Life in the Freezer (1993)

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AUDIENCE SCORE

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Life in the Freezer is a startling portrait of Antarctica as a dramatic, violent, yet ultimately poetic ecosystem. It's also a miraculously beautiful documentary that can stir an armchair adventurer, make one wish to be standing alongside host David Attenborough as he gazes at the dream-like enormity of glaciers ("glass-yeers," as Attenborough pronounces it) or visits one of the pristine, Georgian islands where seabirds flock during Antarctica's version of spring and summer. With its frozen mass subject to cyclical expansions and retractions, Antarctica's changes determine the feeding, mating, and habitat patterns of a wide variety of wildlife. Life in the Freezer's multi-episode format allows each of those changes to be explored in rich detail. Attenborough demonstrates why certain birds migrate to Antarctica at the same time that humpback and killer whales show up to feed on swarms of shrimp-like krill. In some of the most amazing footage in the series, bull elephant seals appear on Antarctica's shores to manage their harems, mate as often as possible, and brutally fight to keep competitors away. As for penguins: they march, they partner up, they stand still in sub-zero snowstorms. But they also end up as seal prey (a darkly comic sight) and vault through sea waves like mythic heroes. This 1993 series is something special, easily surpassing March of the Penguins as a vision of life in the harshest environment on Earth. --Tom Keogh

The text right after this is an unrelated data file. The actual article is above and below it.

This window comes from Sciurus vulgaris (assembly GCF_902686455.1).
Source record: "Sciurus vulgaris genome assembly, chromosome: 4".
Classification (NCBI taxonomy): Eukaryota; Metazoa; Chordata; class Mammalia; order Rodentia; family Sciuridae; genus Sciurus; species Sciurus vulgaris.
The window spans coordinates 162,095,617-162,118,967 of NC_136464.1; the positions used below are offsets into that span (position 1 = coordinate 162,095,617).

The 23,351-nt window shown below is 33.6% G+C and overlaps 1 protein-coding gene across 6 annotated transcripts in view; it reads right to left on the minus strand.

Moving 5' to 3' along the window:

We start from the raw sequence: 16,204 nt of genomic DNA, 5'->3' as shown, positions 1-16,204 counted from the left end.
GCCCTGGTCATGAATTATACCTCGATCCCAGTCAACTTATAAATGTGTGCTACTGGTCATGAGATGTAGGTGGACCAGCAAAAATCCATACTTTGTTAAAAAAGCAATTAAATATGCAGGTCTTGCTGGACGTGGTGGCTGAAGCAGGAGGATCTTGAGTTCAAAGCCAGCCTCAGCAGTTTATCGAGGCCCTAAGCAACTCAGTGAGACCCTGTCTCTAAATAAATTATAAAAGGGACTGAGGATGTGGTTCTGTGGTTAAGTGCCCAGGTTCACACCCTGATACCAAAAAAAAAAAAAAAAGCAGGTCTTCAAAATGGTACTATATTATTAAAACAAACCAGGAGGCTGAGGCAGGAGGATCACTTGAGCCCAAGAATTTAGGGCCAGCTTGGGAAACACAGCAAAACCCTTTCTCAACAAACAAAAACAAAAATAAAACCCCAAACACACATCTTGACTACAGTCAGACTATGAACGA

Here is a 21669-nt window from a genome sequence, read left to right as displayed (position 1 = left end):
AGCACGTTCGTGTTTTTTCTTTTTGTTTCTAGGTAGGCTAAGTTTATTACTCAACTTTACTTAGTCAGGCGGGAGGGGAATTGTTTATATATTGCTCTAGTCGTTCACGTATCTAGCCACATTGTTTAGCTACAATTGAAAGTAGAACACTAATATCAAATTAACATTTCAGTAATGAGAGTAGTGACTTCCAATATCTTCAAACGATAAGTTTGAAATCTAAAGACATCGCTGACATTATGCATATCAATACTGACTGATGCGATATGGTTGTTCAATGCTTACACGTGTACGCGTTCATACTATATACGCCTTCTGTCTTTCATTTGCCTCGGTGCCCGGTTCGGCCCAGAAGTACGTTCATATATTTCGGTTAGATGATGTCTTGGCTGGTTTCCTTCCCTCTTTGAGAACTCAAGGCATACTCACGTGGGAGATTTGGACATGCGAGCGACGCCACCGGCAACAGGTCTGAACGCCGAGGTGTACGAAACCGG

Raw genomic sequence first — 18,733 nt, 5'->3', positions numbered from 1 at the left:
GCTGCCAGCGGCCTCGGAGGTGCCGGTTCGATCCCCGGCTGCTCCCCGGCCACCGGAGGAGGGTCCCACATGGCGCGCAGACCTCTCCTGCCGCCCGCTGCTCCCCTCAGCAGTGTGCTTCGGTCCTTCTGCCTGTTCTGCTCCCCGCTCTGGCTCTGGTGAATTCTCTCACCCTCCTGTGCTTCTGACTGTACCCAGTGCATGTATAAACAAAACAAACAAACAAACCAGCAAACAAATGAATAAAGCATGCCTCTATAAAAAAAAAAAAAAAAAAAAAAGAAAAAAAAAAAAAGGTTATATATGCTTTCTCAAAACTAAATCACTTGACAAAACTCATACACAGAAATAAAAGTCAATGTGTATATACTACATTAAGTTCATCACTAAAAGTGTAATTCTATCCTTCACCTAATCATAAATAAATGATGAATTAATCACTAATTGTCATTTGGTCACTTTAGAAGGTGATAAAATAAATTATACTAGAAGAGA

Rating:
NR
Genre:
Documentary
On DVD:
Runtime:
Studio:
Warner Home Video

Cast

Critic Reviews for Life in the Freezer

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Audience Reviews for Life in the Freezer

½

A whole three hours, six half-hour episodes, of footage from the rare life found in the virtually lifeless Antarctica like various penguins and some whals and seals and aves. "Created by National Geographic in conjunction with the BBC" apparently, and that English guy David Attenborough narrates. I can't say it's as exciting as other series of nature documentaries. The subjects become redundant after two or three episodes but it's only because the series intended on showcasing every facet, no matter how similar to the other, about the antarctic. Some expectedly colorful shots of the environment are captured and close up shots of even the dangerous bickering animals show full detail. However, the close attention of birds regurgitating for their young makes you sick and long for the John Carpenter version of Antarctica.

Richard Cranium
Richard Cranium

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